“It was also said that wherever you zone it to, you must be ready to face the consequences. But that is not reflected in the final recommendations; that is the position. If it is on the zoning or the first recommendation, what they will keep saying is that PDP has not thrown away zoning and it remains in its constitution.

“And that was the first thing that was confirmed by that committee. That committee confirmed zoning and rotation as a principle of PDP that remains intact. Those are the exigencies. That committee also did not like to hear that it is only when it is zoned to a particular part of Nigeria that PDP can win, because the election results are clear that we have never won if the zoning they were advocating for was used.

“So, I would urge Nigerians to have patience. PDP will zone and then NEC will take the final decision. Then we await APC; APC will zone as well. This is not an election between the PDP and the APC; it is a general election. The Nigerian electorate is more than 10 times the membership of APC and the membership of the PDP.

“The Nigerian electorate will vote as it affects them and as they deem fit. So, whatever decisions the political parties take will get the judgment of the Nigerian electorate. So, there are talks; people are reacting exactly as it affects them.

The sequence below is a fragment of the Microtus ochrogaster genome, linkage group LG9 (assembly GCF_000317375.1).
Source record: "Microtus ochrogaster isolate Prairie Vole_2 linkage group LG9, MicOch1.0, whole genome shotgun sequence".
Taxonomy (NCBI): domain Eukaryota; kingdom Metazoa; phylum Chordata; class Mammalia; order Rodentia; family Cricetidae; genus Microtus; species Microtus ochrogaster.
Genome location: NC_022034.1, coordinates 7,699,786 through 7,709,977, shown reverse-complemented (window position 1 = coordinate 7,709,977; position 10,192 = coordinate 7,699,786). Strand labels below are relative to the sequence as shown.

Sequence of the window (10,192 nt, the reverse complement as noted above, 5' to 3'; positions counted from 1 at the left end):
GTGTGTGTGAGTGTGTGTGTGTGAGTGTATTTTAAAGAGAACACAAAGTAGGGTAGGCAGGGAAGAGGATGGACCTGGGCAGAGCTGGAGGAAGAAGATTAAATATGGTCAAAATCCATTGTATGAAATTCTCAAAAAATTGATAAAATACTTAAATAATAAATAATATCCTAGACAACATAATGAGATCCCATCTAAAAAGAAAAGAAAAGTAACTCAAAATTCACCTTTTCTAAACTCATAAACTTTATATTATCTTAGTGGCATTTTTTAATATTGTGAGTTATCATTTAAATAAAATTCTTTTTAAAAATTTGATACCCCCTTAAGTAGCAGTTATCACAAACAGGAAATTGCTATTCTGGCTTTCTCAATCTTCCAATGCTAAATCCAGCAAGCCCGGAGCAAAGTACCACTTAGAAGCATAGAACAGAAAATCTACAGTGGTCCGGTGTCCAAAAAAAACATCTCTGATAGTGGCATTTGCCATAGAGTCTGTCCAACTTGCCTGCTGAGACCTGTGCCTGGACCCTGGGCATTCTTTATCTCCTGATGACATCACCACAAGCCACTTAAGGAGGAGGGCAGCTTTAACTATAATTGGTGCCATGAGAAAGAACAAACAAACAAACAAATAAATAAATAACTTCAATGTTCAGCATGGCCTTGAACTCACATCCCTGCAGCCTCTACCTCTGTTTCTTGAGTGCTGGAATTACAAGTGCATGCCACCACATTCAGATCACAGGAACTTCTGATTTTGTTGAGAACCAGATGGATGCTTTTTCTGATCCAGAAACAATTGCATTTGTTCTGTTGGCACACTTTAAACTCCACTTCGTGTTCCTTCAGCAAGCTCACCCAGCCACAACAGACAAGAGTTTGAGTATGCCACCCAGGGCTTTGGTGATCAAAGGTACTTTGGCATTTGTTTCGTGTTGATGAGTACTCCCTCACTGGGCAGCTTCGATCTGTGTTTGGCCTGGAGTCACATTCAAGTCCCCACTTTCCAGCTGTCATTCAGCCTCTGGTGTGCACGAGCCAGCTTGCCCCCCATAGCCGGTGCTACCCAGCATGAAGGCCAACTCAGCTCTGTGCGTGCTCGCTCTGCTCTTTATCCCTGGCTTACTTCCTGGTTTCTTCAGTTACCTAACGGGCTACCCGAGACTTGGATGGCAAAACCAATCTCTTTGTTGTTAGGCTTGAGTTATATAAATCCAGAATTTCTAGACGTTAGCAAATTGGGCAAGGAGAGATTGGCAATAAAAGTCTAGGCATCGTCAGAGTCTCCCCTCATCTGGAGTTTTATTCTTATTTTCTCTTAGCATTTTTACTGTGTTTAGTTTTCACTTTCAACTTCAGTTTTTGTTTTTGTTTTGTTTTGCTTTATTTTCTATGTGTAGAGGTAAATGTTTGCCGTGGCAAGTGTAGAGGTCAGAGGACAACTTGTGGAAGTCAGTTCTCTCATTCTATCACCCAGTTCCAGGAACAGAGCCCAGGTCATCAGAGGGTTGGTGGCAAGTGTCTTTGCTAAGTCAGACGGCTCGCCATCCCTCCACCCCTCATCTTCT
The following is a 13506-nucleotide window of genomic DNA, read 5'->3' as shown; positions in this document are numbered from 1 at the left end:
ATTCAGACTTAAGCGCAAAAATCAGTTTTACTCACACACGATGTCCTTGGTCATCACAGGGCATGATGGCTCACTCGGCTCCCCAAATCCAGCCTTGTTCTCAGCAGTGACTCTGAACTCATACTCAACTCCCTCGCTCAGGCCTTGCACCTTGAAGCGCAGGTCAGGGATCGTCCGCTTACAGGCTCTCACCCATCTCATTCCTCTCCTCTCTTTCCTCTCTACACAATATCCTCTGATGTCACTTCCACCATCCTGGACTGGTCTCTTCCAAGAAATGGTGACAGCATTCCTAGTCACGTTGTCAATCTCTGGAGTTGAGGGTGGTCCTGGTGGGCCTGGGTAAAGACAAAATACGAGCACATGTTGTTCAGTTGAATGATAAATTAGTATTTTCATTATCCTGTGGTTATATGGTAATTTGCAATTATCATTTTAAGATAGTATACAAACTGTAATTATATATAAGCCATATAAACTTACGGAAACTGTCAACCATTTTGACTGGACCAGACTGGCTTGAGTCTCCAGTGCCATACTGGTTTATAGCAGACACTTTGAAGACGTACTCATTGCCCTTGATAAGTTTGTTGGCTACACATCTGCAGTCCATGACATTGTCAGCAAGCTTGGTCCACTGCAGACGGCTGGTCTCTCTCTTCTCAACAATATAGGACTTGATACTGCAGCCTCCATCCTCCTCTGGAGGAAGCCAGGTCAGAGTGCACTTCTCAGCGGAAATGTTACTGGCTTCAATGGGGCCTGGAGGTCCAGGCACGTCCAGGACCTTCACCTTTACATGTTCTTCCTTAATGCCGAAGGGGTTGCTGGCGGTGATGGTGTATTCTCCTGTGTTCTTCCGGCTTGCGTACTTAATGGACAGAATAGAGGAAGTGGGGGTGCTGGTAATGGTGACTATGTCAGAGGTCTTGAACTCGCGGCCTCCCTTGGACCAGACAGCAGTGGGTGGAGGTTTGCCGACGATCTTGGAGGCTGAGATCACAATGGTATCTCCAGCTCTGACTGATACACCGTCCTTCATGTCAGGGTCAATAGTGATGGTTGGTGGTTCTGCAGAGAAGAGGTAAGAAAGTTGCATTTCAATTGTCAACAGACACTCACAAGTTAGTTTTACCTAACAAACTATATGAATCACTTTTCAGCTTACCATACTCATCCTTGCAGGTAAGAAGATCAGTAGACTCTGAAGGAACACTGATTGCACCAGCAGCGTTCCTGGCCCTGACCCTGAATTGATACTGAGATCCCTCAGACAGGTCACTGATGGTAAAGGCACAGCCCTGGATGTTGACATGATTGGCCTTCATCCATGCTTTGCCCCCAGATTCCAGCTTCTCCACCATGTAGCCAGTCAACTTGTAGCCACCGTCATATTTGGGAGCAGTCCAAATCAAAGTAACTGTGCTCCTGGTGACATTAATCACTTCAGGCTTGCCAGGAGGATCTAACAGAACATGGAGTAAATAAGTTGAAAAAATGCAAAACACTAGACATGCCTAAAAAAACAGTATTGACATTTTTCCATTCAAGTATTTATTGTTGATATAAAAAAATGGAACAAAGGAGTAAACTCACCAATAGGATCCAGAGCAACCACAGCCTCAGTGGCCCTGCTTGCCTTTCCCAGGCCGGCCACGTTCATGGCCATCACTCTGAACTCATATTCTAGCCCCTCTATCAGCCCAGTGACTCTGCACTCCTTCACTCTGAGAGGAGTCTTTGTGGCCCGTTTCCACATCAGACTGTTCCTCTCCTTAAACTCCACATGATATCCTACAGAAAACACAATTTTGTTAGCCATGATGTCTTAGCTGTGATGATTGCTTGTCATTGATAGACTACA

“There is nobody in the Southeast that you expect to be happy. Look at the results of the last election. Look at the result of 2019 or 2015 and then you will see the percentage. Southeast, for example, always gave 95 per cent to PDP and it’s being punished perpetually for five per cent that it keeps giving to Buhari and the APC.

“It constituted the main backbone of President Jonathan. It gave Obasanjo its roots and they should also listen to the elders. These are my personal views. So, with whatever decision you take, you should be ready to bear the consequences.”

Nwosu, who gave insight into the party’s zoning arrangement, added: “In 2007, it was clear that Odili would have won the election during the PDP primary, but I’m not sure he would have won the election. What was certain was that he would have gotten the PDP primary and it was at the last minute that he was forced to drop in favour of Yar’Adua.

“What caused most of the problem was the accident of death; it was when Yar’Adua died that we now had the doctrine of necessity. Then everybody supported Jonathan and he won. It was when he wanted to run a second time that people disagreed.